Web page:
competition for customers, every benefit that a company offers and can
communicate counts. Basically, benefits arise where customer requirements are
fulfilled. Certain services may already
offer some benefits that companies are unaware of. Others may still have to be developed or expanded. It is
therefore useful for companies to have a checklist of all potential customer
benefits with which they can review their services to see if there are any
beneficial factors that they may not yet have communicated or if there are some
that need to be developed or that could be developed even more successfully.
- Emotional benefit: Do customers experience the company as likeable and competent?
- Relationship benefit: Do customers know the respective contacts in the company and do they value their skills?
- Explanation benefit: Can customers assess the company's performance?
- Individualization benefit: Does the service exactly match the customer's needs?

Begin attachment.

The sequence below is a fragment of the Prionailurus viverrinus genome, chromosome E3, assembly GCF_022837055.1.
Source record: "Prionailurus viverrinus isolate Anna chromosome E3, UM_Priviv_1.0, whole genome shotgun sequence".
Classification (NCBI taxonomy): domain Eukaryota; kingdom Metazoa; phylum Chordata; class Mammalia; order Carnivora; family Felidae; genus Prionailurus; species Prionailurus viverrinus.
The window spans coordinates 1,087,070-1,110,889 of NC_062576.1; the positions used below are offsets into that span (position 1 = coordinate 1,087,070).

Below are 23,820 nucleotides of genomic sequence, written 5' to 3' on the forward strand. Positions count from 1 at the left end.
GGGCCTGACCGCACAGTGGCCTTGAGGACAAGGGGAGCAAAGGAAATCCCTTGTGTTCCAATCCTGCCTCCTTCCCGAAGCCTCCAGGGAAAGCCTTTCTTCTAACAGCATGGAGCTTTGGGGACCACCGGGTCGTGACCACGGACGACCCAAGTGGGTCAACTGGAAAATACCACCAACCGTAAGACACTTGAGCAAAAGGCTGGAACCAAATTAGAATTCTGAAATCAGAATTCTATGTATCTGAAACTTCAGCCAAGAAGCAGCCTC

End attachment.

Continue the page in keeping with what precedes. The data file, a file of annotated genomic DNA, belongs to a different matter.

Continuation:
- Relief and security benefit: Does the company relieve its customers of tasks and also accept the associated risk?
- Quality benefit: Is the service quality of the products and processes optimized for the customers?
- Innovation benefit: Does the company work with innovations to ensure its customers' future success?
- Speed and flexibility benefit: Do the customers remain flexible?
- Economical benefit: Do customers reduce their costs and increase their income with the provider's help?
- Coordination benefit: How well do companies manage the transitions to internal and external interfaces?
Whether it is one benefit or
a combination of benefits that characterize a service or make it unique is
always based on the customer's assessment. Decisive for companies is to
identify really important customer benefits and focus on guaranteeing them